A few months back I wrote a post called Mommy Blogger is Not a Dirty Word about the term “mommy blogger” being derisive but needing to claim it in order to take the power back to the moms. I had a huge response from that post both here, in real life and on Twitter. Mostly women want to be recognized beyond the label of Mom and Mommy and as the writers, bloggers and savvy business women they are. For brands and PR companies however they find the label useful because what they are after is the mom consumer demographic and what makes sense more than using mom bloggers to speak to real life moms? That’s fine. I get it. What I can’t stand however is PR or Marketing people, or talk show hosts for that matter, trying to win me over and show me empathy by saying the most patronizing phrase in the world, “Being a mom is the hardest job in the world.” YUCK.
This is the topic I’m harping on this week on our Blogging Angels podcast. But it goes even deeper than the condesension we talk about on the show. What bothers me most of all is that sure some days being a mom is hard, some days it downright sucks, and some days it’s really not that difficult at all but the thing is I don’t need someone nodding their head at me and trying to sell me on something by paying lip service to work of motherhood. What they’re trying to say of course is “I get you.” When all I want to ask them is “Really, what about it makes it the hardest job in the world? Is it because I don’t own your shiny new set of appliances? Or your fabulous floor cleaner?”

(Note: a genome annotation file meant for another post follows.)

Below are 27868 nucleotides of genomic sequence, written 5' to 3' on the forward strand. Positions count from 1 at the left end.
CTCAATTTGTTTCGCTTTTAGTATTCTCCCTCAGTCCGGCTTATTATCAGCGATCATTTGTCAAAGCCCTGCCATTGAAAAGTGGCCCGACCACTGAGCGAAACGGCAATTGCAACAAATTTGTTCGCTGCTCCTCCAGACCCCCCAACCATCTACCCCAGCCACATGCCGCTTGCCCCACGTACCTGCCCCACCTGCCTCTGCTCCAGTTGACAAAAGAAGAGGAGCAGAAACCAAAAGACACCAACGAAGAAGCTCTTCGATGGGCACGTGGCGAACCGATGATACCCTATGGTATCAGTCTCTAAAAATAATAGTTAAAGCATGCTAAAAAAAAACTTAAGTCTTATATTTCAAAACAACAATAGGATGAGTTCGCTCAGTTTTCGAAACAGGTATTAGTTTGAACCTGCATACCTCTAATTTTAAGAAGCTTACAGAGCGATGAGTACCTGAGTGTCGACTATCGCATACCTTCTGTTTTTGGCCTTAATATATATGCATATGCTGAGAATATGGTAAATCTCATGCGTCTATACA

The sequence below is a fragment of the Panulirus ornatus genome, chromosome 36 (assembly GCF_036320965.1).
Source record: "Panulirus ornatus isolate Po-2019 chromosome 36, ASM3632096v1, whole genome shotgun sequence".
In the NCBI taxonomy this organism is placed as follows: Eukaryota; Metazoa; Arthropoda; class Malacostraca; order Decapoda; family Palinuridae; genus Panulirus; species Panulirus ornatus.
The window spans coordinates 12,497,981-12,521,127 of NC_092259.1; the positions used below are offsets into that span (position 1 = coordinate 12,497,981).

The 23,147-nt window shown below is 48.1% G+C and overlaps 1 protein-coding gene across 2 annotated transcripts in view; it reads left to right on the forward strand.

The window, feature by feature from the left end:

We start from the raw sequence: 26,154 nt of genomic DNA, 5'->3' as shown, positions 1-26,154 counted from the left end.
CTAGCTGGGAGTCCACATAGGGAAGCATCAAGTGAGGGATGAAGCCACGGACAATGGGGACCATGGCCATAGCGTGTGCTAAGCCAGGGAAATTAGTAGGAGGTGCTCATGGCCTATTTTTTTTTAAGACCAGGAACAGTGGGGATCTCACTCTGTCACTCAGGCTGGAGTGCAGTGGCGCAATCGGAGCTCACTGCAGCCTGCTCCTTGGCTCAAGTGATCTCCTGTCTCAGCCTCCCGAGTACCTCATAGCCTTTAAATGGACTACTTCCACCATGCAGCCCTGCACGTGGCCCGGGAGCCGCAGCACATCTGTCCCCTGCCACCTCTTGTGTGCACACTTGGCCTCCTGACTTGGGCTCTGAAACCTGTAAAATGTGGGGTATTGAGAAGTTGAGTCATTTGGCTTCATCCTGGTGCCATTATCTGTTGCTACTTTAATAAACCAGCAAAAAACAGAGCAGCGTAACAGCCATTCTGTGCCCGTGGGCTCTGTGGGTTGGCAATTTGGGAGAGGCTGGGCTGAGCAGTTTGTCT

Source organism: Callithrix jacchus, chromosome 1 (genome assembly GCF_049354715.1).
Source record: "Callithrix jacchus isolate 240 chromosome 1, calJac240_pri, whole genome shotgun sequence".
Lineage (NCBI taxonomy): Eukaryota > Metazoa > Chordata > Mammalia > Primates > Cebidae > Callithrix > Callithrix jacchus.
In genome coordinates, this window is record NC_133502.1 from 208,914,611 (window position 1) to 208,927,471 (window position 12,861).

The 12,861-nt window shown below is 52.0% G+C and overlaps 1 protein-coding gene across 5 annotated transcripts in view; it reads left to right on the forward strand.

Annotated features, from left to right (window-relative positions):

Here’s why being a mom is hard: You aren’t paid, you aren’t appreciated most of the time, you never know if you’re actually doing a good job, it can be physically and mentally exhausting especially in the beginning, your time is never your own again and it never, ever ends. OK. Some new iphone app or laundry detergent isn’t going to change any of that. And you know what? Women have been mothers forever. Some people are good at it and some people suck at it but there it is. In the end it has an intangible reward that cannot be quantified. I don’t need an outside person hyping it, promoting it or using it as a come-on – or god forbid a tagline.
You want to have a real discussion about motherhood being the hardest job in the world? Put away your swag and coupons and show me healthcare, childcare, public education, universal Pre-K and after school on the topic agenda. Then we’ll talk about how much you understand that being a mom is the hardest job in the world. Until then, retire that tired empty phrase and talk to me like the businesswoman you need me to be to work with you and your brand.